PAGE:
Very well....to answer your original question, I was a nurse before I joined the Navy. I can't speak for life in the Airforce or the Army because I've only run into Airforce/Army types occasionally thru different tri-service functions.
As best I can, generally speaking, the major difference in military nursing and civilian nursing is economic. From the civilian aspect.....you will be paid more....but your patient load is high. However you will have some diagnostic ancillary services available such as cath labs, CT machines, ultrasound and access to a whole host of specialty doctors that you won't have in the military. Your facility will also be fairly updated with relatively modern equipment and depending on where you work, cutting edge developments may be going on there......LiCox monitors, fluid ventilation, stuff like that. If you work in the ICU, your patients really will be trainwrecks. If you work in the ER, you may see a lot more trauma than you will in the CONUS military facilities. Navy medicine is very conservative....the Army and especially the Airforce, less so.
Remember that the military has to spend part of their budgets, not on medical supplies, but on bombs and planes and podiums for mobile command centers and such therefore the medical facilities are slower to update things than the civilian side. Before the airforce pipes up, yes, Wolfert (Wolpert?) Hall in San Antonio is pretty modern with decent equipment.
On the military side, you have the rank structure (which you are familiar with) and a system for regular promotion thru that structure. You get no pay for overtime, tho and you will put hours over and above your 40/week just like your civilian counterparts....you just don't get paid for them. In order to progress past O4 at least in the navy, you need to get a master's degree, too.
In the military, you have medics and corpsmen who have, at least some degree of medical training, although how well they perform at work depends on you and you will be sent the corpsmen fresh from school. They will still initially require a lot of training and supervision. In the civilian world, you'll have PCA's or techs who probably have less training and can't give meds or start IV's and dissappear every 5 mins to go smoke and can't lift heavy patients because of their bad backs and call into work a lot.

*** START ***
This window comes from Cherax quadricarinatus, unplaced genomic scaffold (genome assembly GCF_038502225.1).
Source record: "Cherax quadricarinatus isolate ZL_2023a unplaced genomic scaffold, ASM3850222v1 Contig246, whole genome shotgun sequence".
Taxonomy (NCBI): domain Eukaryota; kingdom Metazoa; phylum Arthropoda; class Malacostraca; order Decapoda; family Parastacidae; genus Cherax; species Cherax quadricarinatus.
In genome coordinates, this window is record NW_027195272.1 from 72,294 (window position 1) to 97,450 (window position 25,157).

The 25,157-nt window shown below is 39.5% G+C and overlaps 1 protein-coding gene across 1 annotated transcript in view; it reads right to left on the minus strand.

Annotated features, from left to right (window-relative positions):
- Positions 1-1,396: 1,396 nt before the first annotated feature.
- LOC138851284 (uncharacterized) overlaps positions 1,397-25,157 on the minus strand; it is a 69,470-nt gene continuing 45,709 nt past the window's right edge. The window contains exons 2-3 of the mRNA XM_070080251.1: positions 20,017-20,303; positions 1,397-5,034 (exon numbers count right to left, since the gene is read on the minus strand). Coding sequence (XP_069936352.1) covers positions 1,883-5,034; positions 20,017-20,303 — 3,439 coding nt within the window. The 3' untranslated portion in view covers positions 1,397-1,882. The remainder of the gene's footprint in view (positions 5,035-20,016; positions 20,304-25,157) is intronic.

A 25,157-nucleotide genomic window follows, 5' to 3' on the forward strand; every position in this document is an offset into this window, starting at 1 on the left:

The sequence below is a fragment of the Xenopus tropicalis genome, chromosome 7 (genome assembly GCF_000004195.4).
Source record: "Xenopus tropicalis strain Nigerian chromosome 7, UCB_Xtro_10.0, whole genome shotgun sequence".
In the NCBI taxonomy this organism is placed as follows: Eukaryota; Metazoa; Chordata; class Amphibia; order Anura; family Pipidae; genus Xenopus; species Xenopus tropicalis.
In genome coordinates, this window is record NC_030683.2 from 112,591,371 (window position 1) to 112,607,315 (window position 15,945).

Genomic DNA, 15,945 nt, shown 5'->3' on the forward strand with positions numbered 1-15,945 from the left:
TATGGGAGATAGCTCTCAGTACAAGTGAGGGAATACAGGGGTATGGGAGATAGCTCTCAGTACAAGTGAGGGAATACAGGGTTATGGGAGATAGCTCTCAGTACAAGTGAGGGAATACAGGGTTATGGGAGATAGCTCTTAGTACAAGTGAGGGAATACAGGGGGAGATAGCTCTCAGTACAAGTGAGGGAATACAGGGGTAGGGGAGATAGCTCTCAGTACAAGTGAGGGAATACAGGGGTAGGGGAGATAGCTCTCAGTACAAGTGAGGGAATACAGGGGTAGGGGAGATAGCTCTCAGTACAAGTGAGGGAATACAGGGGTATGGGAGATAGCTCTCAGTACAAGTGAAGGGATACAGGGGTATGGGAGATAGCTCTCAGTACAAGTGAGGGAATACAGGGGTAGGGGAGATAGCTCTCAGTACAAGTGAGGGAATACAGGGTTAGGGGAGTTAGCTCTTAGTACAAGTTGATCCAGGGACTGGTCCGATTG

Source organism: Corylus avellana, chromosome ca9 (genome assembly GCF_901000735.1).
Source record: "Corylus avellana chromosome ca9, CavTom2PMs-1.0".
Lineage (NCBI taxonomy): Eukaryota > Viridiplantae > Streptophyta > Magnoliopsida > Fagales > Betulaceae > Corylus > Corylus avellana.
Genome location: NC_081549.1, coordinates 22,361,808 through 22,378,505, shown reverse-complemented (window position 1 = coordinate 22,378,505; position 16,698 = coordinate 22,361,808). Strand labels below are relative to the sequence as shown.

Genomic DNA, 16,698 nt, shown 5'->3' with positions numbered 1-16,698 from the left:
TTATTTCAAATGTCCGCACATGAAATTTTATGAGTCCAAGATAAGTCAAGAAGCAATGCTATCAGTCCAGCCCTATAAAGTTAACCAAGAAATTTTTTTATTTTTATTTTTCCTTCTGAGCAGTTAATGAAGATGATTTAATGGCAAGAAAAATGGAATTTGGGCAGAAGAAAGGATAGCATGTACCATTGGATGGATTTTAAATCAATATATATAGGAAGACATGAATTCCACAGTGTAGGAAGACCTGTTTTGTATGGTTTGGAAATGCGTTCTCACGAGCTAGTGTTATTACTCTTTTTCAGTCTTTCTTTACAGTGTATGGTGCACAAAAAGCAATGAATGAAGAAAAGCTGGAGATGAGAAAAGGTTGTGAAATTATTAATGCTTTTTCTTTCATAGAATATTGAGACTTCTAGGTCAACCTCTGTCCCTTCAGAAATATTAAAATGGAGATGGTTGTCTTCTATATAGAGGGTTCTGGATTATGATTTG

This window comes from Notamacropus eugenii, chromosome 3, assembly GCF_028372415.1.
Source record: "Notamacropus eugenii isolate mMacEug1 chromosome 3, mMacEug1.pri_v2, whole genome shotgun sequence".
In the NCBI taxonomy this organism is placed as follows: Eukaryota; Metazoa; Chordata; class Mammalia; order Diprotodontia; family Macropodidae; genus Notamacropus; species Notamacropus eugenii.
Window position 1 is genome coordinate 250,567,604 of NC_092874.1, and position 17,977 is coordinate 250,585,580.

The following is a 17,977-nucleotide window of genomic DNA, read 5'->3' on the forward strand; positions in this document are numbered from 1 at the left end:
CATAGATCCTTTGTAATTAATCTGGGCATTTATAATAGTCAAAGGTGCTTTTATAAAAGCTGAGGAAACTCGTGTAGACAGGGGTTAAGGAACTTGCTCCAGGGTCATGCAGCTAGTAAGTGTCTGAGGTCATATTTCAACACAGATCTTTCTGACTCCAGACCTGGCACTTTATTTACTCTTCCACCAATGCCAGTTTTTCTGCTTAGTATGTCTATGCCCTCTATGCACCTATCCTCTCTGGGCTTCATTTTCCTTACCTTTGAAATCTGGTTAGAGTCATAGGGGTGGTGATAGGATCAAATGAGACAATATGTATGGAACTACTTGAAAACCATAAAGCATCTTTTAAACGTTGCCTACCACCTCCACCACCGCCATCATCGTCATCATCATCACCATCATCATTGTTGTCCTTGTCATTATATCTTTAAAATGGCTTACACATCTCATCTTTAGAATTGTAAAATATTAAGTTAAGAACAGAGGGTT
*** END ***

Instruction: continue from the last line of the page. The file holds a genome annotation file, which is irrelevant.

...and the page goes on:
In the military, your corpsman will try all same things...but they've got to get a chit first
That being said, I worked on a pulmo-tele ward when I was a civvie, my patient ratio was 4-6 tele patients with at least 3 being total care types. A lot of times, I had no tech to help me. I worked my butt off just to provide the basics of care.
In the military, I've worked in on a gen surg ward and the ER. My surgical ward patient ratio was 9 during the day with upt to 12 at night with usually 2 corpsman. Many nights I relied on them to hang my abx, give PO meds and check v/s. My ER ratio is currently 6 to 9 patients of all types (cardiac, peds, medical, trauma etc). In the military you will get no hand-holding. You must be ready to hit the ground running because you will be thrown to the wolves. Course, they did that to me when I was a civvie so maybe it's just nursing.
You will also get deployed in the military and I know 2 navy nurses who were wounded in battle on the mad dash to Baghdad. So you can get hurt. Deployment terms are growing ever longer....and you will be sent to one of the hottest, most worthless, smelly, ****** places on earth. The airforce had airconditioning, cable, and hot-tubs in their tents (that's what I heard!!!!)
Lastly, in military nursing, there are nurses who've become officers and there are officers who've become nurses. The first variety are far more valuable than the last. If you're going to nursing school because you think you'd look good in khacki, don't do it. If you're going to school because you like taking care of ppl and you think blood-n-guts is cool then welcome aboard. This can be a dilemma for priors who've become nurse corps officers and then discover that it's not about getting saluted and that they have to work just as hard as when they were enlisted.
On the other hand....your patients by and large can't sue you. You do get to do cool things like ride in helicopters and humvees and carry a 9 MM. You also can get an incredible amt of training for free from the military. I've got a string of certs now, half a page long, that would have cost me thousands of dollars if I was a civilian. The benefits if you can stick it out 20 years are pretty good and you become experts at getting free MAC flights to different places. 30 days paid vacation (leave) ain't bad either.
Absolute last word of advice....if you're considering nursing.....DO NOT GO BACK IN WITHOUT A BSN!!!!! Why, if you were enlisted, do you still want to be enlisted again? Go get your BSN and go back in as an officer.
I hope that helps.....PM me for any specific questions.
You're an army of one when you cross over into the blue and accelerate your life (grin)